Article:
Tuesday, April 8, 2014

a poem by juan luis guzmán


Have you ever plucked onions
from pockets of rich and loosened Kings

County soil, used your fingers to reach in
and cup bulbs from underneath themselves?

One season, my father leases land to grow
Fresno Sweet Red Onions. I spend weekends

with my mother learning how to draw out
the plant without hurting the value of each

globe. Mornings and afternoons, we pick them,
we take shears, we clip stems, green and hearty,

we place onions in burlap to dry before we pack
and ship them away. At night, I take off

my clothes for a girl with a swimming pool,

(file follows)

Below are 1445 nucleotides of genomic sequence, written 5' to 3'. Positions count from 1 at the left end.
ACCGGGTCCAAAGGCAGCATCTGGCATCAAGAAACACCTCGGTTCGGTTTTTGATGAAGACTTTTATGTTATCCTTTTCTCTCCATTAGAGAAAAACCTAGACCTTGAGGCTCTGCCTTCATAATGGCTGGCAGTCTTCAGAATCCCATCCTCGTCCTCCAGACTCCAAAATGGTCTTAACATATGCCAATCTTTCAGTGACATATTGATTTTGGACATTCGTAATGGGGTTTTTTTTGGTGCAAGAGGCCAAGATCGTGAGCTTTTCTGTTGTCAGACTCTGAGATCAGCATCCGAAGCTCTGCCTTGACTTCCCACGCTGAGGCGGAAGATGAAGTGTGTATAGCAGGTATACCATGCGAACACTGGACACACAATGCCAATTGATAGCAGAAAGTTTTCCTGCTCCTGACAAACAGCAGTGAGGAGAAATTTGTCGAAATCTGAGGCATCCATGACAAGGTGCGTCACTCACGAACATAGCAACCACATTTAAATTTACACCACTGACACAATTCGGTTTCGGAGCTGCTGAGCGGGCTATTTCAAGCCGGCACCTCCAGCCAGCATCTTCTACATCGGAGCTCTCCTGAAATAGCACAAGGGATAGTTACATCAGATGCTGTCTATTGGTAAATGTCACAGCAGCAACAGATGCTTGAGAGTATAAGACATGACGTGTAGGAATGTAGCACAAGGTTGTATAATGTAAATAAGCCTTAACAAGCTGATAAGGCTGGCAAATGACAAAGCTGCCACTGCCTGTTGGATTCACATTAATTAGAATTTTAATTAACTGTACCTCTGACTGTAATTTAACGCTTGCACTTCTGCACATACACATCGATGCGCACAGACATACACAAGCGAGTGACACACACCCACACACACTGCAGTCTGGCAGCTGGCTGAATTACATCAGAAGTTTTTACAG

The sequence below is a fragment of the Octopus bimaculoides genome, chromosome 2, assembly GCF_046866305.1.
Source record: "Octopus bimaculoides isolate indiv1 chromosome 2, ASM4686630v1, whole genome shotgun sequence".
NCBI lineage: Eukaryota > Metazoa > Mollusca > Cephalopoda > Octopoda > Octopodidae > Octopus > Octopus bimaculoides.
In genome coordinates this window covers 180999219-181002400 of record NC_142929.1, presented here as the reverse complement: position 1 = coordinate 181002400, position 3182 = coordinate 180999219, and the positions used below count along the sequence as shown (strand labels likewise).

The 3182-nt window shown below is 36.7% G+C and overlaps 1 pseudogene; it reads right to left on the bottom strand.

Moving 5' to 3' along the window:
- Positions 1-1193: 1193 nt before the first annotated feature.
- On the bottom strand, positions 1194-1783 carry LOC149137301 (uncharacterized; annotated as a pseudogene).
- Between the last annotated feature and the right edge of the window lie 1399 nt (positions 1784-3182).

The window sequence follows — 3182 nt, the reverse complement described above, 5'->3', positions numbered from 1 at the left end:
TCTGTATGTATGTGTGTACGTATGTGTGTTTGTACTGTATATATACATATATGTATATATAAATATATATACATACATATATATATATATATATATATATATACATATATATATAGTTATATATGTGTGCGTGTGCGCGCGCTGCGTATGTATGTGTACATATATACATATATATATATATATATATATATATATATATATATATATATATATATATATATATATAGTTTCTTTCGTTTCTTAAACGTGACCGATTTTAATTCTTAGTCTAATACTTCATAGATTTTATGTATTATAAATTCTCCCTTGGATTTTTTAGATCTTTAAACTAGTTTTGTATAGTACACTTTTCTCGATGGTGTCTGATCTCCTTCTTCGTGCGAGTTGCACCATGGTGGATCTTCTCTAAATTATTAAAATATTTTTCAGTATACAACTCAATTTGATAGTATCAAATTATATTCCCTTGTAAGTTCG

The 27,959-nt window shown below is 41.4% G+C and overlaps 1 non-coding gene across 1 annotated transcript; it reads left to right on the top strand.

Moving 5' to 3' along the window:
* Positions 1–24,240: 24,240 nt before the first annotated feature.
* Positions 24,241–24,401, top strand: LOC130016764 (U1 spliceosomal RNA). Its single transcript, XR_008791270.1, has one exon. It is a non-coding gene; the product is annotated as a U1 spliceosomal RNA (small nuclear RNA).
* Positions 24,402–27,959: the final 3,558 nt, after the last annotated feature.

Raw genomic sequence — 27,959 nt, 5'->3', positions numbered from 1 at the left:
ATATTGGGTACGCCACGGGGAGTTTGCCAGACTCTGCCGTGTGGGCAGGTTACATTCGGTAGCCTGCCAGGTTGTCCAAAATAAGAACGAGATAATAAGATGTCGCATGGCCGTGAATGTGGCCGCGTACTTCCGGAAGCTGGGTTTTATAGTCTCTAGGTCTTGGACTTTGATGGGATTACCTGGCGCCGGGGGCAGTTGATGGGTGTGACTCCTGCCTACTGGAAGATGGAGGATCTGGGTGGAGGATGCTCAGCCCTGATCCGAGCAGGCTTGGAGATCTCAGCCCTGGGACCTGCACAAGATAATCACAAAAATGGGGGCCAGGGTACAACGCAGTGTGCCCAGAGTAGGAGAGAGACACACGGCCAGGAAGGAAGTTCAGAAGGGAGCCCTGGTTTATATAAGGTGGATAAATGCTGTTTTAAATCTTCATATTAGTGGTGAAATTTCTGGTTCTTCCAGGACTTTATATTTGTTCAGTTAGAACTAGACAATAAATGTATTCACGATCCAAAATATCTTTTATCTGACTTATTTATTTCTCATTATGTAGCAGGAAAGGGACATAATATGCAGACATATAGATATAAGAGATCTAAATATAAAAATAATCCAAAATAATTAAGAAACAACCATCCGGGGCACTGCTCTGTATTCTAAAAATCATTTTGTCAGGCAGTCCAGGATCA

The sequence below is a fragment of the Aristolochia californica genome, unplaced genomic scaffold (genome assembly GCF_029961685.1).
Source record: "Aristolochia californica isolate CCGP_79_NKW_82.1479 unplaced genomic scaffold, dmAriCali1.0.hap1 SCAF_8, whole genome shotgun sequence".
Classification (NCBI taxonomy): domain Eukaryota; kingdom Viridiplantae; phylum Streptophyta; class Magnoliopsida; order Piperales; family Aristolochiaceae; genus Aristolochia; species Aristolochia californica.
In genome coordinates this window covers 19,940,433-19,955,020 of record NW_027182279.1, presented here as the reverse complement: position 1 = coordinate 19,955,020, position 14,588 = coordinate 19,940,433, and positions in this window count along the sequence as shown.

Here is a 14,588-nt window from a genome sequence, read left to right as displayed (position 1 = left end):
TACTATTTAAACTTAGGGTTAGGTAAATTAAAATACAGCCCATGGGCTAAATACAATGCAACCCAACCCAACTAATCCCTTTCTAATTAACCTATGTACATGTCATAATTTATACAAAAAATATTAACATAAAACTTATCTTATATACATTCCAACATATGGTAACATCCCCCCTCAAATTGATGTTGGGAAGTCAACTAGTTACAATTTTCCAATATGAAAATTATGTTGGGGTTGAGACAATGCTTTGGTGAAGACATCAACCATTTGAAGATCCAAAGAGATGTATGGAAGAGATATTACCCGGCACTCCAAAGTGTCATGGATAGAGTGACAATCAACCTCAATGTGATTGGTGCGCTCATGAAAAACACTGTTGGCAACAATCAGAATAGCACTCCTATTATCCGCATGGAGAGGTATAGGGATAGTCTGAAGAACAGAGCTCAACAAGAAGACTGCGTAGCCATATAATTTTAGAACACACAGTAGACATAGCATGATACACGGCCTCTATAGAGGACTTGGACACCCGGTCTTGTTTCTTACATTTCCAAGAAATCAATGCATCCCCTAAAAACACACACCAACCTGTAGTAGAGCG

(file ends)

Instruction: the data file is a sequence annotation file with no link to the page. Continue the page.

hiding my body each time I emerge

from the dark water, pulling out my naked self,
the way I yank onions all day—bare

and so new—the sting of them, still
on my skin and in the sweet red air.

"Onions" first appeared in Pilgrimage.

Juan Luis Guzmán earned an MFA from CSU, Fresno. A member of the Macondo Writers' Workshop and a fellow of CantoMundo, his poetry has appeared in a number of literary journals including BorderSenses, CRATE, [PANK], and Huizache. He teaches at Fresno City College.

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